O Lord, may these offerings free us from the bondage of sin and win for us the gift of Your mercy. Through Our Lord . . .

Preface of the Holy Cross

"This is My Body which shall be given up for you; this cup is the New Covenant in My Blood," said the Lord. "Do this as often as you receive it, in remembrance of Me."

Be close to us, O Lord our God, and with Your unfailing help defend those who have been renewed through Your Sacrament. Through Our Lord . . .

Sunday, March 22, 2009

Rose Chasable





Lent is half over, and Easter is enticingly near. This Sunday is a foretaste of Easter joy. Knowing the ebb and flow on intensity even in our best efforts, God deals with us tenderly in rhythms of consolation and desolation. So today, the thoughts of freedom and joy come in the middle of Lent. But the joy does more than cushion our failing energies and needle our lagging spirits. It is a positive, meaningful joy, born of our fruitful life in Christ and of our sweet freedom as His purchased children. The Eucharistic banquet of heavenly Bread, foreshadowed by the multiplied loaves and fishes and become now the Bread of Life for the whole Christian world, adds to our Laetare joy the quiet gladness of every festive meal.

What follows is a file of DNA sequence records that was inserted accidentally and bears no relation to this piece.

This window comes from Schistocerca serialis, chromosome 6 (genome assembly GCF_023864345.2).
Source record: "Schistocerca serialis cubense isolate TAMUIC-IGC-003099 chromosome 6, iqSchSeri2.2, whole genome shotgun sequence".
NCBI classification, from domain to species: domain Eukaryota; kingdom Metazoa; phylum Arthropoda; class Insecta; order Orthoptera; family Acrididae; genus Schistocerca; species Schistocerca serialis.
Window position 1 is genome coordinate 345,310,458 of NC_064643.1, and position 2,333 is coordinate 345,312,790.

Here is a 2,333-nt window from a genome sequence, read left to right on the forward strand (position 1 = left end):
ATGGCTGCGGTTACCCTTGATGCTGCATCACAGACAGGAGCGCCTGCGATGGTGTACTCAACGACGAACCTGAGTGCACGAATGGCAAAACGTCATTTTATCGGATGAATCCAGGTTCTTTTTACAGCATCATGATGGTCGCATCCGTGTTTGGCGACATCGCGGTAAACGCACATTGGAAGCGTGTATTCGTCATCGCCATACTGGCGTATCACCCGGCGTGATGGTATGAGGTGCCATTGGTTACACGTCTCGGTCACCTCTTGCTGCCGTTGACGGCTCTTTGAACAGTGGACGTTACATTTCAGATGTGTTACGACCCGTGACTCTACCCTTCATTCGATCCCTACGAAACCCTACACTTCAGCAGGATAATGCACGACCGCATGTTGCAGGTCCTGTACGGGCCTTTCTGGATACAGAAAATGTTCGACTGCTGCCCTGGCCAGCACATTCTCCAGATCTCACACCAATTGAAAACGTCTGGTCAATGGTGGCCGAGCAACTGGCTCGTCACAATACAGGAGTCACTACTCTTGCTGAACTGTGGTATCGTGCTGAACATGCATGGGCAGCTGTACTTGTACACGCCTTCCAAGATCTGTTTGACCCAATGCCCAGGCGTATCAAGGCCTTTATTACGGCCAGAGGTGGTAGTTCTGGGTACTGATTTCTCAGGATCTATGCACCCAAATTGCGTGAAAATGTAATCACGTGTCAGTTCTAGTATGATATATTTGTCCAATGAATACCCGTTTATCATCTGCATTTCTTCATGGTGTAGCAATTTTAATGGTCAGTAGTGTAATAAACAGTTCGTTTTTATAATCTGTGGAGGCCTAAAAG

INTROIT (Isa. 66:10-11)
Rejoice, O Jerusalem, and come together all you who love her. rejoice with joy, you who have been in sorrow, that you may exalt, and be filled from the abundance of your consolation.
Ps. 121:1. I rejoice at the tidings that were told me, "We shall go into the house of the Lord."
. Glory be . . .

O Almighty God, we are being justly punished for our sins, but comfort us with Your grace, that we may live. Through Our Lord . . .

Commemoration of SAINT ISIDORE
In the twelfth century, Isidore earned his living as a day laborer on an estate just outside Madrid. Because he attended Mass daily, some fellow laborers, reported to the owner that Isidore was neglecting his work. St. Isidore was not troubled by what was said of him, because he knew that the Christian must have patience and must keep up his courage, "for the coming of the Lord is at hand"